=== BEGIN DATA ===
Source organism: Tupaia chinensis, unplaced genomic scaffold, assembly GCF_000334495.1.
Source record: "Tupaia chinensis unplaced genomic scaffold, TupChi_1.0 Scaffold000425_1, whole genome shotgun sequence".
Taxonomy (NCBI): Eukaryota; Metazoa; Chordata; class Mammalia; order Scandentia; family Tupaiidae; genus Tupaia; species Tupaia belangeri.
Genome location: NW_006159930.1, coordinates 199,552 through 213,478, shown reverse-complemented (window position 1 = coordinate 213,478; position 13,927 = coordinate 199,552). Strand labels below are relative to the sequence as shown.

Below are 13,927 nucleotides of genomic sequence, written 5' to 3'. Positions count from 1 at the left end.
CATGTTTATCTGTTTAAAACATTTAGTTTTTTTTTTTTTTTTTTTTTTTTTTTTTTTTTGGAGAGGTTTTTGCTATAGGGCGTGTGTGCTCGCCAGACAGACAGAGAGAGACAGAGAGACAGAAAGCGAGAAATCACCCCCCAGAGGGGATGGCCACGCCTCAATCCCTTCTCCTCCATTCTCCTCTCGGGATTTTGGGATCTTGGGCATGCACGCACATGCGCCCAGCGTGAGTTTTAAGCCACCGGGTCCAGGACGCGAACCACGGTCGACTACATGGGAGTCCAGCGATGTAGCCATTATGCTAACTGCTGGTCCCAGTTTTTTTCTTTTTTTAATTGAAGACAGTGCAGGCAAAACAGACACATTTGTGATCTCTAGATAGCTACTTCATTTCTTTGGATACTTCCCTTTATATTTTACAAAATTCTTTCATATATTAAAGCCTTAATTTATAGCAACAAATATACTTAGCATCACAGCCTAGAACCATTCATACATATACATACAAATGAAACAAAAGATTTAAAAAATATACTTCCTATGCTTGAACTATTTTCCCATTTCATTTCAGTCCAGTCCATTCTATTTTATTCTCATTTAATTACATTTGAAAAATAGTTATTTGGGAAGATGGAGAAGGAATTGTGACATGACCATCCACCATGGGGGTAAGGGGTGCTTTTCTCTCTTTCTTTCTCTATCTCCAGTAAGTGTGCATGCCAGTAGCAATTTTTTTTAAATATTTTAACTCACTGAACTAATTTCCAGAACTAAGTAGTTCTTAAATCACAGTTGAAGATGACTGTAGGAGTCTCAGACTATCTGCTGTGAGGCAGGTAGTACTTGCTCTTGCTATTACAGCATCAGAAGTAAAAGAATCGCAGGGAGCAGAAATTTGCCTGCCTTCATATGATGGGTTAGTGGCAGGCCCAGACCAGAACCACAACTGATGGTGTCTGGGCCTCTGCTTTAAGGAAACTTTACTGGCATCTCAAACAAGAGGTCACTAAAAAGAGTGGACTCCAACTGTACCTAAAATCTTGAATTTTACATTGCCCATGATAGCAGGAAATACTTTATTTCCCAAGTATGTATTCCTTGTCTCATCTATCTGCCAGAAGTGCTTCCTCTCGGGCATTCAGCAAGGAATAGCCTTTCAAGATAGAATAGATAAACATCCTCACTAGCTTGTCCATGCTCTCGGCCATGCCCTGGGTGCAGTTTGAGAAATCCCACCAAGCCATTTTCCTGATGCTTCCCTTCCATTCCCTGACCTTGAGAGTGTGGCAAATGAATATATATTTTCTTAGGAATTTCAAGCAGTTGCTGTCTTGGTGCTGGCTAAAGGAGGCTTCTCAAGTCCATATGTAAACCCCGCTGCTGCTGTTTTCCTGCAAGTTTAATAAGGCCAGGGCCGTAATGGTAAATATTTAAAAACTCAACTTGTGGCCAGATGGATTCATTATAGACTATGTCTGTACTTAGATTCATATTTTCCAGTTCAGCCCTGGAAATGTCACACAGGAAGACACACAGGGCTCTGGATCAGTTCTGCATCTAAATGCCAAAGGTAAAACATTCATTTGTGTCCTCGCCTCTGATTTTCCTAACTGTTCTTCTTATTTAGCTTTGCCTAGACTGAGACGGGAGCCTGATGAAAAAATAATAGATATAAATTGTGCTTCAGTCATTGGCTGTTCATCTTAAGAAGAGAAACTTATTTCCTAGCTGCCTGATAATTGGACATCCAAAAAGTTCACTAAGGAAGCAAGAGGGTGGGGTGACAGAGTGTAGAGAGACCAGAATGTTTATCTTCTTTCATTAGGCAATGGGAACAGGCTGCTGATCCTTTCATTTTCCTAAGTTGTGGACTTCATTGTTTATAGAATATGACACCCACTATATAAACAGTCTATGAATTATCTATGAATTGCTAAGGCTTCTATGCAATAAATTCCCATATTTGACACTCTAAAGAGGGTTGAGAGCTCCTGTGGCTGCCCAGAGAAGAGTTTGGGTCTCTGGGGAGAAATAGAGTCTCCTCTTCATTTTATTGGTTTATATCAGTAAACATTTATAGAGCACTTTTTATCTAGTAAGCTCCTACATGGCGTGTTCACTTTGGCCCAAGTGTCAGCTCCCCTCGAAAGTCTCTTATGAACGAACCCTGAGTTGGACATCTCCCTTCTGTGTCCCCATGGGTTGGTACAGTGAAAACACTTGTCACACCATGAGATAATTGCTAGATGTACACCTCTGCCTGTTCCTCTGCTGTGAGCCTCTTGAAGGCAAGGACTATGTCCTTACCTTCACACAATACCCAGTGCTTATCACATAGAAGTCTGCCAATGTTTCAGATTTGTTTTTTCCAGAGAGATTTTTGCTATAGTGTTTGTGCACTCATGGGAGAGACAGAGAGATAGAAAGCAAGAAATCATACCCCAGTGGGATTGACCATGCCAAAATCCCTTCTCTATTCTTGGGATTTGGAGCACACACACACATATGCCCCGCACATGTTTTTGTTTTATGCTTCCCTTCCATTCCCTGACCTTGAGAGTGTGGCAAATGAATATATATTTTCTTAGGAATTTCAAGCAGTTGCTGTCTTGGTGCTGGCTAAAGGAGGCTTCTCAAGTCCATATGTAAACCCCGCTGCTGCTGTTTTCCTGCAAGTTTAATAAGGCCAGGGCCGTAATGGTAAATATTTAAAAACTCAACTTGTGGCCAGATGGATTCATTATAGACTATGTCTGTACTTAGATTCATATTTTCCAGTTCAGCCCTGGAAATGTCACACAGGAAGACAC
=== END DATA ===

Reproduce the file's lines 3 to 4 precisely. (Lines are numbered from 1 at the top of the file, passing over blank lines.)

Taxonomy (NCBI): Eukaryota; Metazoa; Chordata; class Mammalia; order Scandentia; family Tupaiidae; genus Tupaia; species Tupaia belangeri.
Genome location: NW_006159930.1, coordinates 199,552 through 213,478, shown reverse-complemented (window position 1 = coordinate 213,478; position 13,927 = coordinate 199,552). Strand labels below are relative to the sequence as shown.